The name derives from the fact that the prototypical example in two dimensions is a surface that curves up in one direction, and curves down in a different direction, resembling a riding saddle or a mountain pass between two peaks forming a landform saddle. In terms of contour lines, a saddle point in two dimensions gives rise to a contour map ( graph or trace) with a pair of lines intersecting at the point. However typical ordnance survey maps for example don’t generally show such intersections as there is no reason such critical points in nature will just happen to coincide with typical integer multiple contour spacing. Instead dead space with 4 sets of contour lines approaching and veering away surround a basic saddle point with opposing high pair and opposing low pair in orthogonal directions. The critical contour lines generally don’t intersect perpendicularly.
In the most general terms, a saddle point for a smooth function (whose graph is a curve, surface or hypersurface) is a stationary point such that the curve/surface/etc. in the neighborhood of that point is not entirely on any side of the tangent space at that point.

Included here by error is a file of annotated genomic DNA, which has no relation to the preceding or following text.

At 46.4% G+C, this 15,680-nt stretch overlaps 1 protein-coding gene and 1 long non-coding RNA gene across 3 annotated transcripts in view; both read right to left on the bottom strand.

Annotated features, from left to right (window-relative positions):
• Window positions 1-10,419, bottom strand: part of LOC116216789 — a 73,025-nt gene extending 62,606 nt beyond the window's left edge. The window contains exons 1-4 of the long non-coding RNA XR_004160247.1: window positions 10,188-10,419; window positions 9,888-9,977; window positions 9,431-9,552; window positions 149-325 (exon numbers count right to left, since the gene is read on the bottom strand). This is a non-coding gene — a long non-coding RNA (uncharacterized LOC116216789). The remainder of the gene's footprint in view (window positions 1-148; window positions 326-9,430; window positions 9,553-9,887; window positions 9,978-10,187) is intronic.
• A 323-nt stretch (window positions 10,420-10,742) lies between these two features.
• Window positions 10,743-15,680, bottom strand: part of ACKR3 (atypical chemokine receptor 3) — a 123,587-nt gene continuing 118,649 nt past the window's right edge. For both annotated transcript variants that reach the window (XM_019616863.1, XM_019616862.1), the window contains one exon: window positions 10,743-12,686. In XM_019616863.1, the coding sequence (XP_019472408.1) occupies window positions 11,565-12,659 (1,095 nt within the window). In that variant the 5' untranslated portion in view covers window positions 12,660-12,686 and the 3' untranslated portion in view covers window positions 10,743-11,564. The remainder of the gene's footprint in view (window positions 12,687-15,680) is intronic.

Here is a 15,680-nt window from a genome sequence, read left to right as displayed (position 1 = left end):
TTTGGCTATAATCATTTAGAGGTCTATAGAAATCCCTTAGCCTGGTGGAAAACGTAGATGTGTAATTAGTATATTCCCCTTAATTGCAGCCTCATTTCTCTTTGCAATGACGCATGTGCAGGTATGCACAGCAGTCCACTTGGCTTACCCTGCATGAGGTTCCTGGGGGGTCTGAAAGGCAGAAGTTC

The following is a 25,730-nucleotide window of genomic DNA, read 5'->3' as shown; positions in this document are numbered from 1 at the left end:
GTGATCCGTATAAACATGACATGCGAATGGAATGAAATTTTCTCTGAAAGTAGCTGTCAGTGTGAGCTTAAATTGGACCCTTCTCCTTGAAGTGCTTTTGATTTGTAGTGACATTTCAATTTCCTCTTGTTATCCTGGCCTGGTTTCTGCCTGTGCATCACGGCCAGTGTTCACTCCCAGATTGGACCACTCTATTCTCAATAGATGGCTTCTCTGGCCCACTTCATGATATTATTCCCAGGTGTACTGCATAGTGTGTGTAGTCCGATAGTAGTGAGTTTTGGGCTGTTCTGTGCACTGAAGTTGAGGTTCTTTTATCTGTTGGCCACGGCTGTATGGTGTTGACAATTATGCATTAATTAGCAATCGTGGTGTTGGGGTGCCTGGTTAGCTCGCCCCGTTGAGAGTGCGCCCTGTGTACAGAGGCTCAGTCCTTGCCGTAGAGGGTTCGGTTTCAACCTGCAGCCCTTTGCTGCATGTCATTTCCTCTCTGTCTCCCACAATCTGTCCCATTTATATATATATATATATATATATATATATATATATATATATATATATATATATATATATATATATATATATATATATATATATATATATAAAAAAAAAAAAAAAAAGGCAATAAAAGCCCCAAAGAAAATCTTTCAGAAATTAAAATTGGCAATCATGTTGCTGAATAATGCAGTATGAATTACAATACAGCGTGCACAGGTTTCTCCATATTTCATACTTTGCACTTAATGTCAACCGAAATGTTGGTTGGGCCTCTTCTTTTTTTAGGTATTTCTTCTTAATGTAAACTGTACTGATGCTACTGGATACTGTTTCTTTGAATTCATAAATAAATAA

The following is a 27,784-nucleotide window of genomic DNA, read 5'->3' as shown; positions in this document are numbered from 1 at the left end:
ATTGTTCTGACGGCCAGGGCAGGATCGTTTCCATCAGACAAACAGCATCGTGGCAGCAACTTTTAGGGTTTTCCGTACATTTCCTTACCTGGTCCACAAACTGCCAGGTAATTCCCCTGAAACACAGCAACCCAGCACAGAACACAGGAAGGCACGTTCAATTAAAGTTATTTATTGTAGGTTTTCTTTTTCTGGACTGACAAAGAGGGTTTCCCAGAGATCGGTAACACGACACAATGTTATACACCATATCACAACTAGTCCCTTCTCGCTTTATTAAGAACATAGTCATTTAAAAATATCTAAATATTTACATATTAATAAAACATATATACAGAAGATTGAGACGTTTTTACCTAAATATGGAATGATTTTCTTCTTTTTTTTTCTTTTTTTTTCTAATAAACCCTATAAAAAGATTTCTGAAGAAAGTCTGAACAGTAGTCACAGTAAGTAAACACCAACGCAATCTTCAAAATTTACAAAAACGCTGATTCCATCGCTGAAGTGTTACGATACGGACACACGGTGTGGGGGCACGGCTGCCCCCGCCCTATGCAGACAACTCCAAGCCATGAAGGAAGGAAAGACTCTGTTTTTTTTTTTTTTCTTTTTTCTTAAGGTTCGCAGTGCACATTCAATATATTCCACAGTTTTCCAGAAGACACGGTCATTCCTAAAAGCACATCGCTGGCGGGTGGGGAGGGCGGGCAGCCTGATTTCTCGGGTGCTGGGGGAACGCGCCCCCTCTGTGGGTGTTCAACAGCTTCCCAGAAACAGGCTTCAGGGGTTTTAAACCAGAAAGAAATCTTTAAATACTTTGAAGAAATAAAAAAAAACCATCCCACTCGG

A saddle surface is a smooth surface containing one or more saddle points.
Saddle surfaces have negative Gaussian curvature which distinguish them from convex/elliptical surfaces which have positive Gaussian curvature. A classical third-order saddle surface is the monkey saddle.
In optimization subject to equality constraints, the first-order conditions describe a saddle point of the Lagrangian.
In dynamical systems, if the dynamic is given by a differentiable map f then a point is hyperbolic if and only if the differential of ƒ n (where n is the period of the point) has no eigenvalue on the (complex) unit circle when computed at the point. Then a saddle point is a hyperbolic periodic point whose stable and unstable manifolds have a dimension that is not zero.
A saddle point of a matrix is an element which is both the largest element in its column and the smallest element in its row.